On Vonnegut’s Basic Training

basic training- kurt vonnegut

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by Leigh M. Lane

When I learned Kurt Vonnegut had a previously unreleased novella, one he had likely written very early in his career, I wasn’t sure what to expect.  While excited to read one of his earliest works, that I might compare it to his more polished prose, I was surprised to find not a trace of the fantastic.  Instead, Basic Training is a coming of age piece about a thirteen-year-old boy who has been displaced after the death of his adopted parents, a work that was clearly influenced by slice-of-life authors such as Salinger and Faulkner.

The novella has a slow start to it, relying heavily on dialog and adverb use, and the story arc also feels unstructured at first;  however, it quickly picks up to a good pace and progresses into a relatively good writing style with a surprisingly well crafted structure.

Vonnegut demonstrates his early literary aptitude in this story through his use of theme and name.  The farm, for example, is named Ardennes.  When protagonist Haley comments on this (Kindle location 115), his cousin Hope explains, “‘it’s in honor of a battle, just like everything else around here.’”  The farm’s proprietor, the protagonist’s uncle, is known only as the General, and he runs his farm like an Army camp: he divides labor by “squads”; he only allows cold showers; and daily chores and punishments are posted on a formally organized bulletin board.  The militaristic theme that runs throughout the story offers clear commentary on the strict and unwavering mindset one might find during times of war, which Vonnegut explores even more thoroughly in many of his later works.

Hope’s character deftly reflect Haley’s own personal sense of hope.  A beautiful example of this is when Haley finds himself in serious trouble: “He lived again his ignominious flight from the secret room on the loft, and his abandoning of Hope, and his spirits tumbled into depths of recrimination” (Kindle location 662-671).  Here, the play on words accentuates not only a sense of consequence for Haley’s actions, but truly mirrors the hopelessness he’s experiencing.  The General’s planned punishment for Hope to send her away to a boarding school reflects a moment in Haley’s life when all hope seems lost for good, and the retraction of said punishment comes when Haley feels a newfound sense of confidence and direction.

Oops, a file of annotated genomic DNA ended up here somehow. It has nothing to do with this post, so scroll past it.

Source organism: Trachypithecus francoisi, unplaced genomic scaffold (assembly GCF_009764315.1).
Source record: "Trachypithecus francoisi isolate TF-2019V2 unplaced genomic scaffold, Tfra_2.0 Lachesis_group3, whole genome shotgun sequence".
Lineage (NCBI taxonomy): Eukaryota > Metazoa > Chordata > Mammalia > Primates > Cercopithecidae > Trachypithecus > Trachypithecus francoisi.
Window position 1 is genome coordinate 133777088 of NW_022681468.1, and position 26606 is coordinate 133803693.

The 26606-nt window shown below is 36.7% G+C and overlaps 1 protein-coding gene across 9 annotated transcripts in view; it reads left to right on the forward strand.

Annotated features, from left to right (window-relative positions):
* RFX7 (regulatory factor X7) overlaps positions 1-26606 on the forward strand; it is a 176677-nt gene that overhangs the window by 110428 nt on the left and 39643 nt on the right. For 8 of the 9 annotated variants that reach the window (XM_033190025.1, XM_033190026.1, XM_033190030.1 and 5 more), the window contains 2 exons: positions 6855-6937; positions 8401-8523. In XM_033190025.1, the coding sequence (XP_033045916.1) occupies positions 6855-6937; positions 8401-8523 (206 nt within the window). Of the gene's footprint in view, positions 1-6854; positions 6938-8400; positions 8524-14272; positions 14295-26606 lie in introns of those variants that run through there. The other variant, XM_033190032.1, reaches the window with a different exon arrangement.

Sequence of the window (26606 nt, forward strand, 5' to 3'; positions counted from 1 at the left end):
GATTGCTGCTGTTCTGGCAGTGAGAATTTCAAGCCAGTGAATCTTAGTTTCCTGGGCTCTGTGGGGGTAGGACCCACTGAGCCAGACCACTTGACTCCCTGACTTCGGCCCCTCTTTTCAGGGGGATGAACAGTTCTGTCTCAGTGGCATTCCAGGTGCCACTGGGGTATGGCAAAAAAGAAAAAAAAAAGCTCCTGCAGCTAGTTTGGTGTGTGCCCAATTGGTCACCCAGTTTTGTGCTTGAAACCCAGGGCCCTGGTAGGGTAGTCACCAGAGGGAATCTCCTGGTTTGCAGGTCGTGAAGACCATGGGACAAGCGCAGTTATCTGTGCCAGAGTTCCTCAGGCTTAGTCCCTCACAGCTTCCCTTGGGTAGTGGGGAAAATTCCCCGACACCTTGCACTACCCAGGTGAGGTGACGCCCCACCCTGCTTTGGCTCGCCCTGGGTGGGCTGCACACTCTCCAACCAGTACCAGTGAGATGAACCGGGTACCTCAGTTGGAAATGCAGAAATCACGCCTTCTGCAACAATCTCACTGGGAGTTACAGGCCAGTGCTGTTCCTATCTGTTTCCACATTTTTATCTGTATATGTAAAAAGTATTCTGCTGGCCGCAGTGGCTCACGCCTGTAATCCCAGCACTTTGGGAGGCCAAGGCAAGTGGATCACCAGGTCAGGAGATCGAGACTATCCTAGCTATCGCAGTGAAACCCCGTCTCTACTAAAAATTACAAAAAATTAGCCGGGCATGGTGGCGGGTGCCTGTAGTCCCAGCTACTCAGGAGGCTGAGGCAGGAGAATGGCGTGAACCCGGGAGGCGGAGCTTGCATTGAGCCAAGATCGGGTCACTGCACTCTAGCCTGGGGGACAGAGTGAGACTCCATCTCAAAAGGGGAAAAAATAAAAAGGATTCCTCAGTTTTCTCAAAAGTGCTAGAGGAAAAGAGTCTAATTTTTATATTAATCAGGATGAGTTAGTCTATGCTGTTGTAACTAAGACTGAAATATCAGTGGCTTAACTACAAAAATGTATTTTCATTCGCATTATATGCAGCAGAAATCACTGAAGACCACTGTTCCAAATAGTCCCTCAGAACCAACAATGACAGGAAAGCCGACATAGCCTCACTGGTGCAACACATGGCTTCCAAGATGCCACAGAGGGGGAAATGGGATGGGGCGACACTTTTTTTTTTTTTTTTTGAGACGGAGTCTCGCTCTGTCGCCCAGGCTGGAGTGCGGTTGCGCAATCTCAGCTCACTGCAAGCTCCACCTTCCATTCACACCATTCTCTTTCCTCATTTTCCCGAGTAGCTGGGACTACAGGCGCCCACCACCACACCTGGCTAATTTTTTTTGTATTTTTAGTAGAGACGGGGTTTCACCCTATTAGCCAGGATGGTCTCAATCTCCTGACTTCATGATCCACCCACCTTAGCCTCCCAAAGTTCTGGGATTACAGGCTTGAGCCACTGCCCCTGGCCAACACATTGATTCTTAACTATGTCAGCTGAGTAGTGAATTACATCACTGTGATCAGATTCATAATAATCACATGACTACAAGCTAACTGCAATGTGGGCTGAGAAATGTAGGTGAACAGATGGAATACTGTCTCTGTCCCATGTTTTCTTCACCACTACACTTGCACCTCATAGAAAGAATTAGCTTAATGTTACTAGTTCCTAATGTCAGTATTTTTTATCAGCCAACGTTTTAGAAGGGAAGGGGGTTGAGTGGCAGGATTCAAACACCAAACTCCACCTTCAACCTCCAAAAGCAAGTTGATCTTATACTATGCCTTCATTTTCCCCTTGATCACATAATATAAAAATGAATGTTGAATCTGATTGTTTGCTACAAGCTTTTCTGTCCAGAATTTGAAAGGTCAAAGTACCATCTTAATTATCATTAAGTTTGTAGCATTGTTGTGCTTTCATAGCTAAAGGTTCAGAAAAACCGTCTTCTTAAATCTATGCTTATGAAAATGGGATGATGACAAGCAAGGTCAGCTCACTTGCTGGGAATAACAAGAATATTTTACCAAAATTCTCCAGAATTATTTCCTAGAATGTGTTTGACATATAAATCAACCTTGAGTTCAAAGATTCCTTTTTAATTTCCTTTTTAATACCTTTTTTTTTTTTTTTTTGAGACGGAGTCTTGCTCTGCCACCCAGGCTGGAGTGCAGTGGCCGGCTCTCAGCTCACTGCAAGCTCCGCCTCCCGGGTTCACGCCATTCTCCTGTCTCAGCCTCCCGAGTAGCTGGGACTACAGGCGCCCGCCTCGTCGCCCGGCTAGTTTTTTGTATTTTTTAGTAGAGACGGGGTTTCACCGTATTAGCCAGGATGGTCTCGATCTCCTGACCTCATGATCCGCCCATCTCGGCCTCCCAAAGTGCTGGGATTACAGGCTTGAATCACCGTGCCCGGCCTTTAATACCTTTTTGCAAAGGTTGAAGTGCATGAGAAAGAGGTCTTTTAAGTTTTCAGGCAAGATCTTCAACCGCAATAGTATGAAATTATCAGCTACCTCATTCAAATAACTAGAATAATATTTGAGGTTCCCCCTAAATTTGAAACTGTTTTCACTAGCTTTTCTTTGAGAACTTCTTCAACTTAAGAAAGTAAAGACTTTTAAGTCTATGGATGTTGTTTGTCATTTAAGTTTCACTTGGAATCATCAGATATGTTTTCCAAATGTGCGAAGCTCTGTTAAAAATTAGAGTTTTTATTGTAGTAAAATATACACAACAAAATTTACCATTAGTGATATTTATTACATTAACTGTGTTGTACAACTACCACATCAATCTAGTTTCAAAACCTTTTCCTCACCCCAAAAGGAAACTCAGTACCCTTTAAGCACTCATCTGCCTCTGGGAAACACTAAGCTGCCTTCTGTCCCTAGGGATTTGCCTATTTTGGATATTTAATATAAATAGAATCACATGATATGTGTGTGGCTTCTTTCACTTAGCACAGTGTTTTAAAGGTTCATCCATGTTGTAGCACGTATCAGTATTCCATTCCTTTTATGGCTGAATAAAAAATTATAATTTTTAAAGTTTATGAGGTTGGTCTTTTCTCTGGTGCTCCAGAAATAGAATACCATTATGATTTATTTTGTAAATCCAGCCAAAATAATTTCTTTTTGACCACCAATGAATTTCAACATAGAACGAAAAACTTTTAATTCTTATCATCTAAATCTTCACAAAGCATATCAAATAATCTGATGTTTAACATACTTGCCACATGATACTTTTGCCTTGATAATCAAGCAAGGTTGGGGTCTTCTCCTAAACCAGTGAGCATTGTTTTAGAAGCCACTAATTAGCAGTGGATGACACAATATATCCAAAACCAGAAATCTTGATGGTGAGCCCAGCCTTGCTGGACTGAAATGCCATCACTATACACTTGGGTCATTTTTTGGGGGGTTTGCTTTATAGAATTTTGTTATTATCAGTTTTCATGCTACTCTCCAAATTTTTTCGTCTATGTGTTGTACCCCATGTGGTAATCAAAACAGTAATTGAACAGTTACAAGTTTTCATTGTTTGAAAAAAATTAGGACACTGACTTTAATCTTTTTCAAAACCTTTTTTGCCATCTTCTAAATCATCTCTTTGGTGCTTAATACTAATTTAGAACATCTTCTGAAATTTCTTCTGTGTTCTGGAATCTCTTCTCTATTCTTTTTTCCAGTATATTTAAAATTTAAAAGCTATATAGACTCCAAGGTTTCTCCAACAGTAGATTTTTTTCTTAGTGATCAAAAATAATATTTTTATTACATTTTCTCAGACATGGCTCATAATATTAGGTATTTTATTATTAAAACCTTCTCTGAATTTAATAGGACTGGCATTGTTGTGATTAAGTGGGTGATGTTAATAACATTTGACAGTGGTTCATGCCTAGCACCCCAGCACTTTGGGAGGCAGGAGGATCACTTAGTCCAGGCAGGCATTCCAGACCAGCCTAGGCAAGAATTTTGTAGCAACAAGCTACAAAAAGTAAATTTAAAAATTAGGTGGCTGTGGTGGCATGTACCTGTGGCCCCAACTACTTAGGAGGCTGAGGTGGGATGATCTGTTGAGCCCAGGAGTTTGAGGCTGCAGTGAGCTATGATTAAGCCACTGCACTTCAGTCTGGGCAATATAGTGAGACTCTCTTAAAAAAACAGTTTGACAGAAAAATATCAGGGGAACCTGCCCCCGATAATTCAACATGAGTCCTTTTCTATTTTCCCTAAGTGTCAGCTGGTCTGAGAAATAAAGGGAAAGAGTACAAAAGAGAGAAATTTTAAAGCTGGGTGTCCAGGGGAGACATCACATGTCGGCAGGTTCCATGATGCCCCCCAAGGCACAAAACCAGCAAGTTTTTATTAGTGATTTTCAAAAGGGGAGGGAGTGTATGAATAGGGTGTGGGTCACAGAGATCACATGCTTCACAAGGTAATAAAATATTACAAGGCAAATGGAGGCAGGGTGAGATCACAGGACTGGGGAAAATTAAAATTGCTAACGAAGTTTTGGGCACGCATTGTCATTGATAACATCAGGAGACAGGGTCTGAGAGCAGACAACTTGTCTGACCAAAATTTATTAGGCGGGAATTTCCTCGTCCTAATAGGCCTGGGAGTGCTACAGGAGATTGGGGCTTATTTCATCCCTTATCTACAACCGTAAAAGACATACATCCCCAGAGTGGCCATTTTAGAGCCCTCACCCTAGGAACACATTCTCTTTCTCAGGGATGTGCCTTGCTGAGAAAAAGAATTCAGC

Vonnegut fans will find Basic Training to be vastly different than the majority of his other works, and yet stylistically there are glimpses of his better known prose throughout the story.  His simple attention to detail, his character descriptions, and his heavy sense of moral justice throughout the text shine through as very clearly Vonnegut, and yet the down-to-earth feel rings true to other influential authors of the time.  It is a charming piece, and although it will not appeal to all of his avid readers, it is sure to delight those who also enjoy the more literary works of the 1940s.  By no means a new favorite of mine, the story is entertaining and worthy of Vonnegut’s name.

leigh lane

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Leigh M. Lane lives in the beautiful mountains of Montana, where she writes speculative fiction that spans from sci-fi to horror.  She has written thirteen novels to date, all of which contain a gritty realism that hallmarks her unique voice.  She wrote her second novel, World-Mart, in mournful response to Kurt Vonnegut’s death, offering specific themes and undertones in the late author’s honor.  Leigh’s other influences include H.G. Wells, Isaac Asimov, Clive Barker, Edgar Allan Poe, and Stephen King.  For more about Leigh M. Lane and her works, visit her website at http://www.cerebralwriter.com.


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